18.4.2 Hardfail/Softfail

PCI drivers must make sure they do not access resources not allocated to any PCI controllers. Doing so may produce unpredictable results including platform hang conditions.

For example, if a VGA device is in monochrome mode, accessing the VGA device's color registers may cause unpredictable results. The best rule of thumb here is to access only I/O or memory-mapped I/O resources to which the PCI driver knows, for sure, that the PCI controller does respond. In general, this is not a concern because the PCI I/O Protocol services do not allow the PCI driver to access resources outside the resource ranges described in the BARs of the PCI controllers. However, two mechanisms allow a PCI driver to bypass these safeguards.

  • The first is to use the EFI_PCI_IO_PASS_THROUGH_BAR with the PCI I/O Protocol services providing access to I/O and memory-mapped I/O regions.

  • The second is for a PCI driver to retrieve and use the services of a PCI Root Bridge I/O Protocol.

A PCI driver uses the EFI_PCI_IO_PASS_THROUGH_BAR to access ISA resources on a PCI controller. For a PCI driver to use this mechanism safely, the PCI driver must know that the desired PCI controller does respond to the I/O or memory-mapped I/O requests in the ISA ranges. The PCI driver can typically know if it responds by examining the class code, vendor ID, and device ID fields of the PCI controller in the PCI configuration header. The PCI driver must examine the PCI configuration header before any I/O or memory-mapped I/O operations are generated. The PCI configuration header is typically examined in the Supported() service, so it is safe to access the ISA resources in the Start() service and in the services of the I/O abstraction that the PCI driver is producing. The following is an example using the EFI_PCI_IO_PASS_THROUGH_BAR.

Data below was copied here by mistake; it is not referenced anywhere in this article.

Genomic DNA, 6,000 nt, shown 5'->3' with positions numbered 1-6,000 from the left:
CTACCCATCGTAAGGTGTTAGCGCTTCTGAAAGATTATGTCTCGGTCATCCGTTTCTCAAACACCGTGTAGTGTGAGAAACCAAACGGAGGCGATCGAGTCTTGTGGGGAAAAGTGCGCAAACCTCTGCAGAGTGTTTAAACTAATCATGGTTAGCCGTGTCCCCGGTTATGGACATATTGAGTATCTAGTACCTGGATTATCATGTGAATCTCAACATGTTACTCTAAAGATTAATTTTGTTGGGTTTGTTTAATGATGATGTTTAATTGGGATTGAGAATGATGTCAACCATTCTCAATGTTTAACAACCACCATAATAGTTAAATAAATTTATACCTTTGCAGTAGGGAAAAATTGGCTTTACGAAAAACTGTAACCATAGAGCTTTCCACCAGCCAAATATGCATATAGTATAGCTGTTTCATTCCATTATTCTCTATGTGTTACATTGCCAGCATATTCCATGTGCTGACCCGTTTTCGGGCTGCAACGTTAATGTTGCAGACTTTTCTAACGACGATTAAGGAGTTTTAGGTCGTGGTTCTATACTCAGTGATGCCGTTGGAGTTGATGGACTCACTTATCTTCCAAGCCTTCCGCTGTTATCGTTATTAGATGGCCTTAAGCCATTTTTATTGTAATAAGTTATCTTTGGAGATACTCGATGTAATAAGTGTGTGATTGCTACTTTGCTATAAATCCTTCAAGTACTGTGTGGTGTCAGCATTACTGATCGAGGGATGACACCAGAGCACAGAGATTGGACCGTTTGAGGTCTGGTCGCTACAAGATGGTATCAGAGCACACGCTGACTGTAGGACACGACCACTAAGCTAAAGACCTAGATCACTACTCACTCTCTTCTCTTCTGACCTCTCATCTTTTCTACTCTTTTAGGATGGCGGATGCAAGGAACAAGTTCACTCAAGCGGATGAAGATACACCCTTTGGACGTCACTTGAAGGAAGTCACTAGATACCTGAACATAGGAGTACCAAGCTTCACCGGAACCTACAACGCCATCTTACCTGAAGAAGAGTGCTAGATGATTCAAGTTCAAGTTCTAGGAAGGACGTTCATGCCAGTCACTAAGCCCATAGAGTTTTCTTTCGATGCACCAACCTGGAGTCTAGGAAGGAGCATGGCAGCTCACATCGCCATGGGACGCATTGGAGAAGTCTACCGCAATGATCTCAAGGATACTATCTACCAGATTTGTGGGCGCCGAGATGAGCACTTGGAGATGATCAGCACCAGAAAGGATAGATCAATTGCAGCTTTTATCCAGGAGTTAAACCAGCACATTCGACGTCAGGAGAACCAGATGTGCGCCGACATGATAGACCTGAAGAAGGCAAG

Example 174-Accessing ISA resources on a PCI controller

#include <Uefi.h>
#include <Protocol/PciIo.h>
EFI_STATUS Status;
EFI_PCI_IO_PROTOCOL *PciIo;
UINT8 Data;
UINT16 Word;
//
// Write 0xAA to a Post Card at ISA address 0x80
//
Data = 0xAA;
Status = PciIo->Io.Write (
PciIo, // This
EfiPciIoWidthUint8, // Width
EFI_PCI_IO_PASS_THROUGH_BAR, // BarIndex
0x80, // Offset
1, // Count
&Data // Buffer
);
if (EFI_ERROR (Status)) {
return Status;
}
//
// Read the first word from the VGA frame buffer
//
Status = PciIo->Mem.Read (
PciIo, // This
EfiPciIoWidthUint16, // Width
EFI_PCI_IO_PASS_THROUGH_BAR, // BarIndex
0xA0000, // Offset
1, // Count
&Word // Buffer
);
if (EFI_ERROR (Status)) {
return Status;
}

A PCI driver must also take care when using the services of the PCI Root Bridge I/O Protocol. It can retrieve the parent PCI Root Bridge I/O Protocol and use those services to touch any resource on the PCI bus.

Caution: This touching of resources on the PCI bus can be very dangerous because the PCI driver may not know if a different PCI driver owns a resource or not. The use of this mechanism is strongly discouraged and is best left to OEM drivers having intimate knowledge of the platform and chipset.

Chapter 5 discusses the use of the LocateDevicePath() service and the example associated with this service shows how the parent PCI Root Bridge I/O Protocol can be retrieved.